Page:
Becky spent two and a half weeks in intensive care. Then, as she stabilized, she had another surgery to repair her fractured pelvis, Carson said.
“They had to put some plates and screws in, and then put the ball back in the socket where it belongs,” Carson said.
Peggy has spent the past month sleeping in her daughter’s hospital room, conferring with her doctors and waiting for her to wake up, Carson said. Other family members have been flying to Florida on alternating schedules to visit.
“Coma” is a broad term that covers a range of states, and although patients in the deepest levels of coma have no response to any stimuli, at higher levels, patients hover somewhere between unconsciousness and awareness. Becky has been in a coma for over a month, but she’s now opening her left eye and tracking movement. That’s one reason why her doctors believe she is gradually emerging from her coma, though it’s hard to say when she’ll wake, Carson said.
Perhaps it’ll be tomorrow. Perhaps it’ll be months.
“(The doctors) are saying that, right now, she’s showing good signs of improvement. They told us that brain injuries take a long time,” Carson said. “She doesn’t wake up and talk to you, she hasn’t done that, but she can open one eye and can respond to movement. There is brain activity, so they think she’ll come out of the coma, but the long-term damage, they’re not sure what that will be yet.”
Peterson spent five days at the hospital with her in late July and said daily signs of improvement are there.
“Just for five days, we were down (in Miami), but we saw improvement,” Peterson said. “She’s been being more active as far as tracking movements with her eyes, and she started moving her head to look at things, and just moving her hands more. We noticed that every day, she was just a little more active. She still can’t follow commands, so if you say, ‘Squeeze my hands,’ she doesn’t do anything yet. Everybody’s very positive now, and we’re just waiting on Becky.”
The extent of the damage won’t become clear until after Becky’s woken up, Carson said, but her doctors have said that the right side of her brain may have more damage than the left, and that there may be some nerve damage, as well. She will almost certainly need extensive therapy.
“Our biggest challenge is getting her to wake up right now. She’s in a coma, and we don’t know how much she’s aware of. We just want her to wake up at this time. Anything after that… this family’s used to challenges, and we’ll deal with it,” Beyer said. “Becky’s that type of person too; she won’t let anything stop her.”
The next steps
Adversity is something the Nelsons, who have lived on their family farm in Maple Park for generations, have faced before.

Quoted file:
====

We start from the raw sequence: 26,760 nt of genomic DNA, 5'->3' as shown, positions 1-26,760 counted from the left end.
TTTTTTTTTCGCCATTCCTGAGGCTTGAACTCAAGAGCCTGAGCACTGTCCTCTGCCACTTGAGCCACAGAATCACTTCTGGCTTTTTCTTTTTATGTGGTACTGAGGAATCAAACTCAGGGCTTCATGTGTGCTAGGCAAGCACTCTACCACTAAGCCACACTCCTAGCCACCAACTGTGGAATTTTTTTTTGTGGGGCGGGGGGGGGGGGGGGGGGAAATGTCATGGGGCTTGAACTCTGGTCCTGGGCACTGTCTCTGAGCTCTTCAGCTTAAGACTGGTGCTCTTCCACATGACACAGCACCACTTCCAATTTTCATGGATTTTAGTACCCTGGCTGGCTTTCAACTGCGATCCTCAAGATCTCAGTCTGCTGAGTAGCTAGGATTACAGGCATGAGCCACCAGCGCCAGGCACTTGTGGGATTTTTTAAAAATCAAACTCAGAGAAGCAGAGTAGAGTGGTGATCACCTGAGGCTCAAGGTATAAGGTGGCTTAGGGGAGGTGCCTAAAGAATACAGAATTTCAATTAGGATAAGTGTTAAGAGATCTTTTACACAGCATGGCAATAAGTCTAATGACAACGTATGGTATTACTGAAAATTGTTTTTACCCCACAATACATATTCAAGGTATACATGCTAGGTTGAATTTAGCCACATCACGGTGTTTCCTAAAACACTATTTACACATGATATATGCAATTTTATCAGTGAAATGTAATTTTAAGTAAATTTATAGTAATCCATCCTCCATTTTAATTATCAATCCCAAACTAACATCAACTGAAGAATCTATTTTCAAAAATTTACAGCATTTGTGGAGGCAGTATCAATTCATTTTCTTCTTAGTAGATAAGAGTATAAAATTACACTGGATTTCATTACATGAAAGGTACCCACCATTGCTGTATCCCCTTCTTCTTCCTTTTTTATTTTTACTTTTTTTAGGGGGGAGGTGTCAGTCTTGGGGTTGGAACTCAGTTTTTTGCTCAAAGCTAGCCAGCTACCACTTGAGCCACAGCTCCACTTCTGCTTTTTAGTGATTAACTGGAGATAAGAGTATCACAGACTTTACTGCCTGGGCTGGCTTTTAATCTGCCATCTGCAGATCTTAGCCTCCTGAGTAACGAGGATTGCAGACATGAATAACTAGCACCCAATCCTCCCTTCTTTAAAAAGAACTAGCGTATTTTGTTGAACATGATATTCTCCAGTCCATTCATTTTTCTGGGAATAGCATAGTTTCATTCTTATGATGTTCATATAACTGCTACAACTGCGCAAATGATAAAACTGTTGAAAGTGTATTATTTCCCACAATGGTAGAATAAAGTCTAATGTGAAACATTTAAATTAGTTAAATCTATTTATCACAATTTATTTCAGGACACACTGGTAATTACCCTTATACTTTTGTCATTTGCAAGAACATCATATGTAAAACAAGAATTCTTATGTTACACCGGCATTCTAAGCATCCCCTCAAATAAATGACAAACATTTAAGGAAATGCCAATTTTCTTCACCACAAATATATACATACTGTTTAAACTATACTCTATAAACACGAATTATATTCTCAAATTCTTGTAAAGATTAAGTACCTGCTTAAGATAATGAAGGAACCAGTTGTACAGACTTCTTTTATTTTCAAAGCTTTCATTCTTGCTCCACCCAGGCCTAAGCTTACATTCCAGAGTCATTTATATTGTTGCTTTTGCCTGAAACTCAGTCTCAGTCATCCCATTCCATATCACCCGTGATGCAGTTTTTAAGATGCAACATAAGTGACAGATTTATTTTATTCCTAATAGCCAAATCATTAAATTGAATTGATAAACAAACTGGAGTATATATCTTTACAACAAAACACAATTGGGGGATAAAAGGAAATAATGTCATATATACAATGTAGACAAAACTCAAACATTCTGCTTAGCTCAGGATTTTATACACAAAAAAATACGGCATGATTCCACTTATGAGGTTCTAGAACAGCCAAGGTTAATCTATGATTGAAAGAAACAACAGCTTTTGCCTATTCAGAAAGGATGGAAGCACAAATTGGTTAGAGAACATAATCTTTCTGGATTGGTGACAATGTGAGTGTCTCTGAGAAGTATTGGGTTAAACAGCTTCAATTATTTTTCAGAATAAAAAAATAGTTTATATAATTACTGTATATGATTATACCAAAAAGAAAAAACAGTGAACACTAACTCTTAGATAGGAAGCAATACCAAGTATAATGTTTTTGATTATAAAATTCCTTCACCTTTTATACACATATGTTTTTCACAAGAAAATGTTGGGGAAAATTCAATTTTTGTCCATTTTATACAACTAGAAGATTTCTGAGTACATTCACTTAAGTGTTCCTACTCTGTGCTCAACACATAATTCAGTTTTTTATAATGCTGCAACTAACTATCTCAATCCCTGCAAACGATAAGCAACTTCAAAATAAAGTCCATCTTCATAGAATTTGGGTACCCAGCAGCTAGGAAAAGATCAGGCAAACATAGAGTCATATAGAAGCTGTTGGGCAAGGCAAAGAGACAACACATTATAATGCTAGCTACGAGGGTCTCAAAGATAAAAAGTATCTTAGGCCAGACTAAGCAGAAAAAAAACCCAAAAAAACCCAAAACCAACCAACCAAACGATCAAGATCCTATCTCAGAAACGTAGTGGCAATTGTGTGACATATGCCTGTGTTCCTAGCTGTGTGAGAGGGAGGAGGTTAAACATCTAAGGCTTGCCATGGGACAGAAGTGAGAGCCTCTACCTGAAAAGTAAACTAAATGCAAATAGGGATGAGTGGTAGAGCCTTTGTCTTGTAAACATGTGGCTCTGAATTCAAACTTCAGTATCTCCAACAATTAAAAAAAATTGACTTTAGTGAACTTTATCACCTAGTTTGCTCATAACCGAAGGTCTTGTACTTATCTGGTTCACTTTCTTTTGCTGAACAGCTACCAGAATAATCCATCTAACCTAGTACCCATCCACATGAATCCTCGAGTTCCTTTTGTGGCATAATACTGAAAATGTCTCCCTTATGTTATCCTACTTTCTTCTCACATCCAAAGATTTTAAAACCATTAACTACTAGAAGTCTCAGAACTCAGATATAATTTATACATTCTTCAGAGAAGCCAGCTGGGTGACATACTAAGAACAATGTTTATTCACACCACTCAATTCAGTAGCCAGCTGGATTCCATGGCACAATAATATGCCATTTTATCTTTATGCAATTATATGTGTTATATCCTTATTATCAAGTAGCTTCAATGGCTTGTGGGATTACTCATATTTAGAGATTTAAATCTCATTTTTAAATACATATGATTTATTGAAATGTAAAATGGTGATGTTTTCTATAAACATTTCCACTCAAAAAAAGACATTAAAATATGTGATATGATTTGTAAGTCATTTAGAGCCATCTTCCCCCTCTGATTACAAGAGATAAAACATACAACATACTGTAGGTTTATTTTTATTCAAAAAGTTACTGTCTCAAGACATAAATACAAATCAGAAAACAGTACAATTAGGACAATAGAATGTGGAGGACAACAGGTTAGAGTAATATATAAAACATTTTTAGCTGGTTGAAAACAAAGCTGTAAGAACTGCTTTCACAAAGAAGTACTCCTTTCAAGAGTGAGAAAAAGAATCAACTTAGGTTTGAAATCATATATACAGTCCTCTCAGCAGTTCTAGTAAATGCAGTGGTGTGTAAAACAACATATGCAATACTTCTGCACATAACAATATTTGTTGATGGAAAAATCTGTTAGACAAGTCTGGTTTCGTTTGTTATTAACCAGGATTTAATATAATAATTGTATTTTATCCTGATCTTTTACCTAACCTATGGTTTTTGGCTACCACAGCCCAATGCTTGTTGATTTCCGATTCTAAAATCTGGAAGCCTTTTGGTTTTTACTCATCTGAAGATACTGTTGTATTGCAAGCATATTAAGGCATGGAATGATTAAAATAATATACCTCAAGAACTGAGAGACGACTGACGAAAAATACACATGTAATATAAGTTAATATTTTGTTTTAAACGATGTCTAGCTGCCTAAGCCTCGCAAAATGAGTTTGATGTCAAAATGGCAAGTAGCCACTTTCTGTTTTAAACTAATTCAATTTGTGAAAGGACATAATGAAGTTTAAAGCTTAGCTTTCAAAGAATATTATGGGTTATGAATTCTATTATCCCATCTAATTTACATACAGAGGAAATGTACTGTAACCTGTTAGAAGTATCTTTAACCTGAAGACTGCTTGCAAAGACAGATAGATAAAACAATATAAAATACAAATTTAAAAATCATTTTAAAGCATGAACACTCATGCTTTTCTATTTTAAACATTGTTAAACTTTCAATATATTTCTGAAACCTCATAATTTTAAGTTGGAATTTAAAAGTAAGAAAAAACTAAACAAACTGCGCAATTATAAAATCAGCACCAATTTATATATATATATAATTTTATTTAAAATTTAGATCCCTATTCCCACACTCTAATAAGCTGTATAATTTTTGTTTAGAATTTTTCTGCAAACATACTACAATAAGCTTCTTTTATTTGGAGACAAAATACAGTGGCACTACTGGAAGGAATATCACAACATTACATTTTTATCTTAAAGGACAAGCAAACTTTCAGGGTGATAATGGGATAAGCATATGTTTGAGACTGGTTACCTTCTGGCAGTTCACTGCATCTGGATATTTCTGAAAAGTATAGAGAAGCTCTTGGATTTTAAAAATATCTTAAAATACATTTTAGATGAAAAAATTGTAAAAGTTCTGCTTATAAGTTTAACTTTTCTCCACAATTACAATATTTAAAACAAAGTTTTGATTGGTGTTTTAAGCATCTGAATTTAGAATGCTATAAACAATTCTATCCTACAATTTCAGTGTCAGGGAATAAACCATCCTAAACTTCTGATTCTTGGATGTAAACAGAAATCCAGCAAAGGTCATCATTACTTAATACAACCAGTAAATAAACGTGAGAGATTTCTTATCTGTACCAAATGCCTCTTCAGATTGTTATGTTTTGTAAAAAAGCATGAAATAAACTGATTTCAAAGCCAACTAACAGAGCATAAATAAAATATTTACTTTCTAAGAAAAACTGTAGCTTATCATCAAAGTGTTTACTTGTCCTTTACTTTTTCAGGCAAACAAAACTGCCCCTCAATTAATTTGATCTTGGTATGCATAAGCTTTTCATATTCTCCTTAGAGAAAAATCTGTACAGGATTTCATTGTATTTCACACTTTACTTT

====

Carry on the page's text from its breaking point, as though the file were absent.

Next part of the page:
Becky was diagnosed with epilepsy when she was 18 months old and suffered from seizures for years before having two brain surgeries—the most recent when she was 21—that brought them under control. Her younger brother, Eric Nelson, had a heart transplant when he was just four months old, as well as a later liver transplant.
“(Dave and Peggy) are like rocks,” Beyer said. “They just keep going. God’s throwing another one at us, and they need all the support they can get. We’re a close-knit family, and we’ve been trying to take care of things, but you can only do so much with what you have.”
Getting Becky transferred to a Chicago-area hospital is the family’s current priority, Carson said, so that they can visit her more easily and stop spending money on flights and hotels. Without health insurance, though, it’s difficult to find a hospital that will accept her.
“What we’re most concerned about is having the money to pay expenses and getting her back up here,” Carson said.
Carson said that the family has been working to get Becky approved for Social Security Disability benefits, which will qualify her for Medicare and pay 80 percent of her medical bills. Once that happens, an area hospital should be willing to accept her transfer, Carson said.
“I know the airlift from (Grand) Cayman to Miami was $14,000, and obviously she’ll have to be airlifted again when she’s able to come to Chicago,” Peterson said. “Overnight stays in the hospitals add up. And on top of that, she’s going to have to go to rehab to regain some of her functions, so the costs will be adding up for years to come.”
That’s why Old Second Bank in Elburn, where Peggy has worked for over 30 years, has set up a benefit account for Becky. Donations to the fund will help cover medical bills and rehabilitation costs, Carson said, and anyone who wishes to donate can walk into any Old Second location and ask for the Becky Nelson benefit fund.
A special table will also be set up during Kaneville Fest, Saturday, Aug. 24, to collect donations to help defray Becky’s medical bills. She previously worked at the Kaneville Community Childcare Center and is friends with Kaneville Fest Committee Chairperson Pat Hill.
“The family is struggling as far as money goes,” Beyer said. “We have no idea what it’s going to take when it’s all said and done. Their concern with Medicare is, will she be getting the care she deserves? She’s 27 years old, and to see her just laying there, with a (tube) down her throat … it’s hard to see it.”